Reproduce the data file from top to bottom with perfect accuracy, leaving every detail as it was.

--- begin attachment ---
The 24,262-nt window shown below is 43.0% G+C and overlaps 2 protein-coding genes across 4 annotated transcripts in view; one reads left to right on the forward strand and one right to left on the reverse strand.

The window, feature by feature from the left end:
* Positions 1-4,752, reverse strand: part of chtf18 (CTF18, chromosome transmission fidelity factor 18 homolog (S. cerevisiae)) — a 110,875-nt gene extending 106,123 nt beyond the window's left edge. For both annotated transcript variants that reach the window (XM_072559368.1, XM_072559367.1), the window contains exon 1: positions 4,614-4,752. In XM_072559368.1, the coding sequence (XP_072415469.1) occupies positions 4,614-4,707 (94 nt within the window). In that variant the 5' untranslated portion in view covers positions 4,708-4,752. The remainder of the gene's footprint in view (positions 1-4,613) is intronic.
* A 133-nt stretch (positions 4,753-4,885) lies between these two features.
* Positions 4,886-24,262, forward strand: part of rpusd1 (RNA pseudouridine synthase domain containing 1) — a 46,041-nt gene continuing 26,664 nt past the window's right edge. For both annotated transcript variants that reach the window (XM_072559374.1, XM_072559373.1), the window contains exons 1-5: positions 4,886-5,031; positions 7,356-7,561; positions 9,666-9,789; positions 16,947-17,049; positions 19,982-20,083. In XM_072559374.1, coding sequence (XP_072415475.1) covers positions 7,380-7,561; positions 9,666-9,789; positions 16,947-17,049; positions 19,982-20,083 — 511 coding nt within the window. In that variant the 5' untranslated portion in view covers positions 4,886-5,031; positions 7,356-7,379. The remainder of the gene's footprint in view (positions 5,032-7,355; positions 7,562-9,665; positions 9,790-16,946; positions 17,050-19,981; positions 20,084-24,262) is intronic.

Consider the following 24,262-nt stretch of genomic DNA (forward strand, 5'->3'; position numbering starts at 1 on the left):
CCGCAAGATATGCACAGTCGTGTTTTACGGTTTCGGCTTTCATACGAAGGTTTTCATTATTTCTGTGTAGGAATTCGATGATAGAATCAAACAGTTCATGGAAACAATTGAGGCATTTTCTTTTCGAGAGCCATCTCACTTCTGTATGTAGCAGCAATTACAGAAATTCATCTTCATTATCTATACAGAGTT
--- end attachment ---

The 24,262-nt window shown below is 43.0% G+C and overlaps 2 protein-coding genes across 4 annotated transcripts in view; one reads left to right on the forward strand and one right to left on the reverse strand.

The window, feature by feature from the left end:
* Positions 1-4,752, reverse strand: part of chtf18 (CTF18, chromosome transmission fidelity factor 18 homolog (S. cerevisiae)) — a 110,875-nt gene extending 106,123 nt beyond the window's left edge. For both annotated transcript variants that reach the window (XM_072559368.1, XM_072559367.1), the window contains exon 1: positions 4,614-4,752. In XM_072559368.1, the coding sequence (XP_072415469.1) occupies positions 4,614-4,707 (94 nt within the window). In that variant the 5' untranslated portion in view covers positions 4,708-4,752. The remainder of the gene's footprint in view (positions 1-4,613) is intronic.
* A 133-nt stretch (positions 4,753-4,885) lies between these two features.
* Positions 4,886-24,262, forward strand: part of rpusd1 (RNA pseudouridine synthase domain containing 1) — a 46,041-nt gene continuing 26,664 nt past the window's right edge. For both annotated transcript variants that reach the window (XM_072559374.1, XM_072559373.1), the window contains exons 1-5: positions 4,886-5,031; positions 7,356-7,561; positions 9,666-9,789; positions 16,947-17,049; positions 19,982-20,083. In XM_072559374.1, coding sequence (XP_072415475.1) covers positions 7,380-7,561; positions 9,666-9,789; positions 16,947-17,049; positions 19,982-20,083 — 511 coding nt within the window. In that variant the 5' untranslated portion in view covers positions 4,886-5,031; positions 7,356-7,379. The remainder of the gene's footprint in view (positions 5,032-7,355; positions 7,562-9,665; positions 9,790-16,946; positions 17,050-19,981; positions 20,084-24,262) is intronic.

Consider the following 24,262-nt stretch of genomic DNA (forward strand, 5'->3'; position numbering starts at 1 on the left):
CCGCAAGATATGCACAGTCGTGTTTTACGGTTTCGGCTTTCATACGAAGGTTTTCATTATTTCTGTGTAGGAATTCGATGATAGAATCAAACAGTTCATGGAAACAATTGAGGCATTTTCTTTTCGAGAGCCATCTCACTTCTGTATGTAGCAGCAATTACAGAAATTCATCTTCATTATCTATACAGAGTT